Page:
Olympic gold medal-winning ice skater Oksana Baiul asked the Ninth Circuit on Friday to revive her suit seeking royalties from the 1995 airing of “Nutcracker on Ice” on NBC, saying the appeal panel relied on a dead, discredited precedent.
The Texas Supreme Court has sided with the Dallas Morning News in a libel lawsuit brought by the family of a teen whose suicide was referenced in a newspaper column, saying while the piece was “reasonably capable” of defaming the family, because the accusation is an opinion, the suit should be tossed.
Phone call authentication to combat “spoofed” robocalls assuming a fake number is one step closer after Federal Communications Commission Chairman Ajit Pai on Monday accepted recommendations from a federal advisory committee for selecting a “governance authority” to implement the authentication framework.
The relationship of Michael Cohen, President Donald Trump’s personal attorney, with telecommunications giant AT&T has drawn a congressional microscope as a trio of Senate Democrats, including Elizabeth Warren of Massachusetts, pushed the company Monday to explain a contract they said raises questions of “a pay-for-play operation.”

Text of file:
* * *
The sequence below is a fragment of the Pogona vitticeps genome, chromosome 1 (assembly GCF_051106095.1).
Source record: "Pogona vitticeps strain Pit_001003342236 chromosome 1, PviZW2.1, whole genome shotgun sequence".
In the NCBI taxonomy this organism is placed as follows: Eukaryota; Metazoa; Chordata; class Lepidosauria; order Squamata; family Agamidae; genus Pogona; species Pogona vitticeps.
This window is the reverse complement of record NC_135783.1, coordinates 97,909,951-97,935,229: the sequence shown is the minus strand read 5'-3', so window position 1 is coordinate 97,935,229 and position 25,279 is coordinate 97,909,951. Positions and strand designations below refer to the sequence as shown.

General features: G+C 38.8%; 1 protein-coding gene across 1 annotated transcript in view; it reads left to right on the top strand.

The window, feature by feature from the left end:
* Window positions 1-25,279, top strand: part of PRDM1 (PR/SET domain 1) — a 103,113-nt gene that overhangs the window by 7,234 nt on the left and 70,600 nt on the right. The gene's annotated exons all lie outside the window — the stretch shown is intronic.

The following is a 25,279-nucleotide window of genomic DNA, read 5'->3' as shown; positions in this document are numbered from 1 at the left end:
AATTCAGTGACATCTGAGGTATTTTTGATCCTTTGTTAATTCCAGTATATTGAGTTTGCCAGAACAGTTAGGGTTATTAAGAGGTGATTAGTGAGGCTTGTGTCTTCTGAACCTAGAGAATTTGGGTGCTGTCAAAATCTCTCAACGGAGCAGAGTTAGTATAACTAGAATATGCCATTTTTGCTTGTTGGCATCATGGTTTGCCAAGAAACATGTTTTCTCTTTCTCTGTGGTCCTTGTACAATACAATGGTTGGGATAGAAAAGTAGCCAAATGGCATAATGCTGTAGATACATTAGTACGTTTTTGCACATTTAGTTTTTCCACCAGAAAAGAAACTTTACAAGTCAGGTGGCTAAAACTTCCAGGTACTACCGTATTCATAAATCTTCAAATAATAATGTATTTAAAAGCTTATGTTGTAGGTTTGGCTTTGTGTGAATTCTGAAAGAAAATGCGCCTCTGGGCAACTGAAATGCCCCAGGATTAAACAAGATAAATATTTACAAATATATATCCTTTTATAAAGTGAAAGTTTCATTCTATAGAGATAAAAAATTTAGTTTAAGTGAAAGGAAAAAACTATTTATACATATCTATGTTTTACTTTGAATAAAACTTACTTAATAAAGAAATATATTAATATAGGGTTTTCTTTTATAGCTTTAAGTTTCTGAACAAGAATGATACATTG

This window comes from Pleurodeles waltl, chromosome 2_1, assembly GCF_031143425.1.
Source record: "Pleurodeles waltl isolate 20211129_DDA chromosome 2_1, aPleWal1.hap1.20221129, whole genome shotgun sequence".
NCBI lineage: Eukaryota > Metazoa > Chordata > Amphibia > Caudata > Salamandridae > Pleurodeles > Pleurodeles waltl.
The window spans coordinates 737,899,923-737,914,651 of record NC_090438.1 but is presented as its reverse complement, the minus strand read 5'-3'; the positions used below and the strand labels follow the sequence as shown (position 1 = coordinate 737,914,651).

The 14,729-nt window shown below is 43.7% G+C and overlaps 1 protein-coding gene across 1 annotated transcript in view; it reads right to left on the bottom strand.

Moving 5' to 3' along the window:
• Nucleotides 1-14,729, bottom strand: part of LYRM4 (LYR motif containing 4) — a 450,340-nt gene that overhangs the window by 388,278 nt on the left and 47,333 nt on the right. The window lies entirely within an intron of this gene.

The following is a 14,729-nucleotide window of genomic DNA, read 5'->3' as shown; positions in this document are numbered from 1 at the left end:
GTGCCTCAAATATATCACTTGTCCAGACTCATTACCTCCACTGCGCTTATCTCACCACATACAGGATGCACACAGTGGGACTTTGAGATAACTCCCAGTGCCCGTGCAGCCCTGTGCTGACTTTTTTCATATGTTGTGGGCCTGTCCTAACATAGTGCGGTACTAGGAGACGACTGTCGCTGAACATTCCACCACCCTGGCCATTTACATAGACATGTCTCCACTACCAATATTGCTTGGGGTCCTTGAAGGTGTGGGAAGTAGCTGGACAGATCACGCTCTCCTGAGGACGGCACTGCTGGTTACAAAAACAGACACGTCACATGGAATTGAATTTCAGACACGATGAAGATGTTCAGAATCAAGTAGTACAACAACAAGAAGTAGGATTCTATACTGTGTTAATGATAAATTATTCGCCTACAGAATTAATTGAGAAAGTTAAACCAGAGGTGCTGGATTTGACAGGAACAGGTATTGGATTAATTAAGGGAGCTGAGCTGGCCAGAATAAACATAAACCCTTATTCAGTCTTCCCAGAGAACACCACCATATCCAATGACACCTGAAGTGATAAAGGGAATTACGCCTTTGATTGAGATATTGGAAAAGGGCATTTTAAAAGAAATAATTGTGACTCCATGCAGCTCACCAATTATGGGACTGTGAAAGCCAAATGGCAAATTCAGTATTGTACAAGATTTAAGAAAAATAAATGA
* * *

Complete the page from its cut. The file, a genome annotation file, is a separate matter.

CBS Corp. and five directors asked the Delaware Chancery Court on Monday to keep Shari Redstone from interfering in a board meeting this week where they hope to deflate her voting power, saying she’s jeopardized the company by trying to force its merger with Viacom Inc., a deal the directors recommended rejecting over the weekend.
The U.S. Equal Employment Opportunity Commission told a Florida federal court Friday that a strip club already has the available income information for a bartender applicant it allegedly discriminated against for being male and it is trying to compel more documents as a distraction.
The company that owns the dating app Tinder has reached a settlement agreement to drop a sweeping intellectual property lawsuit it filed in March against a rival service billed as “China’s Tinder."
Hip-hop artist 50 Cent asked a Connecticut bankruptcy judge late Friday to sanction two Massachusetts women for continuing to press on with a pair of personal injury claims, saying the women have already been paid for injuries they say they suffered after the rapper sparked a melee by leaping into a concert crowd.
It is a safe bet that recent actions against Facebook by European data protection authorities foreshadow compliance priorities under the General Data Protection Regulation, which takes effect in just a few weeks, says Glory Francke, a member of T-Mobile’s legal privacy team.
In a recent opinion on lawyers' public online commentary, the American Bar Association noted that even when attorneys don't name clients, a breach of confidentiality can occur if a third party could deduce the client's identity. But state laws can differ, so lawyers must know their own jurisdictions' rules, say Trisha Rich and Allison Martin Rhodes of Holland & Knight LLP.